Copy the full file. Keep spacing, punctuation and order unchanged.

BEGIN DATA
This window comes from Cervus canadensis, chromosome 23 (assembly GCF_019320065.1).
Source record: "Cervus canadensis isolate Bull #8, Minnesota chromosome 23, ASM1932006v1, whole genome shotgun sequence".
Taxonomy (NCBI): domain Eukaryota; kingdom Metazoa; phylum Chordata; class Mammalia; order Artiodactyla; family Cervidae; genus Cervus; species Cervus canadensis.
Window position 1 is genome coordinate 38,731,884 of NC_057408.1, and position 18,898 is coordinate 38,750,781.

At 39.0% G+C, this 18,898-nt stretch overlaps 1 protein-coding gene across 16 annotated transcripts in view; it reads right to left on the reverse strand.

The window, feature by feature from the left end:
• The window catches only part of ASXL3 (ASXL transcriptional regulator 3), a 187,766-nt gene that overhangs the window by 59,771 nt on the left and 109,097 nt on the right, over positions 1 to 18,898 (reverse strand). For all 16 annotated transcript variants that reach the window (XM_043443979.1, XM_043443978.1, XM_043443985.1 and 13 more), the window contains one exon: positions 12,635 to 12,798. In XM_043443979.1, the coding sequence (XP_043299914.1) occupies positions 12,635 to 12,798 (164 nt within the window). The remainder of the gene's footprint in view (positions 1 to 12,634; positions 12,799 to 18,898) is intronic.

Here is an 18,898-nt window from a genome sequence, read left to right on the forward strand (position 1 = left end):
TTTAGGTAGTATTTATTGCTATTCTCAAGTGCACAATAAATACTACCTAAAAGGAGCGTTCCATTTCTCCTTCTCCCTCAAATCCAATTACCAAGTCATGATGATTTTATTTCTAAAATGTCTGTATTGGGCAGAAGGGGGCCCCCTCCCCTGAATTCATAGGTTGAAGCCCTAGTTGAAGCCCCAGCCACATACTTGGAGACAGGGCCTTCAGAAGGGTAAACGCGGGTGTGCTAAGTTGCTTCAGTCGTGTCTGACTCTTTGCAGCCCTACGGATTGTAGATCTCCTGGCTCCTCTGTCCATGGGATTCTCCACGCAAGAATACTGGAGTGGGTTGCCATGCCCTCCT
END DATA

This window comes from Cervus canadensis, chromosome 23 (assembly GCF_019320065.1).
Source record: "Cervus canadensis isolate Bull #8, Minnesota chromosome 23, ASM1932006v1, whole genome shotgun sequence".
Taxonomy (NCBI): domain Eukaryota; kingdom Metazoa; phylum Chordata; class Mammalia; order Artiodactyla; family Cervidae; genus Cervus; species Cervus canadensis.
Window position 1 is genome coordinate 38,731,884 of NC_057408.1, and position 18,898 is coordinate 38,750,781.

At 39.0% G+C, this 18,898-nt stretch overlaps 1 protein-coding gene across 16 annotated transcripts in view; it reads right to left on the reverse strand.

The window, feature by feature from the left end:
• The window catches only part of ASXL3 (ASXL transcriptional regulator 3), a 187,766-nt gene that overhangs the window by 59,771 nt on the left and 109,097 nt on the right, over positions 1 to 18,898 (reverse strand). For all 16 annotated transcript variants that reach the window (XM_043443979.1, XM_043443978.1, XM_043443985.1 and 13 more), the window contains one exon: positions 12,635 to 12,798. In XM_043443979.1, the coding sequence (XP_043299914.1) occupies positions 12,635 to 12,798 (164 nt within the window). The remainder of the gene's footprint in view (positions 1 to 12,634; positions 12,799 to 18,898) is intronic.

Here is an 18,898-nt window from a genome sequence, read left to right on the forward strand (position 1 = left end):
TTTAGGTAGTATTTATTGCTATTCTCAAGTGCACAATAAATACTACCTAAAAGGAGCGTTCCATTTCTCCTTCTCCCTCAAATCCAATTACCAAGTCATGATGATTTTATTTCTAAAATGTCTGTATTGGGCAGAAGGGGGCCCCCTCCCCTGAATTCATAGGTTGAAGCCCTAGTTGAAGCCCCAGCCACATACTTGGAGACAGGGCCTTCAGAAGGGTAAACGCGGGTGTGCTAAGTTGCTTCAGTCGTGTCTGACTCTTTGCAGCCCTACGGATTGTAGATCTCCTGGCTCCTCTGTCCATGGGATTCTCCACGCAAGAATACTGGAGTGGGTTGCCATGCCCTCCT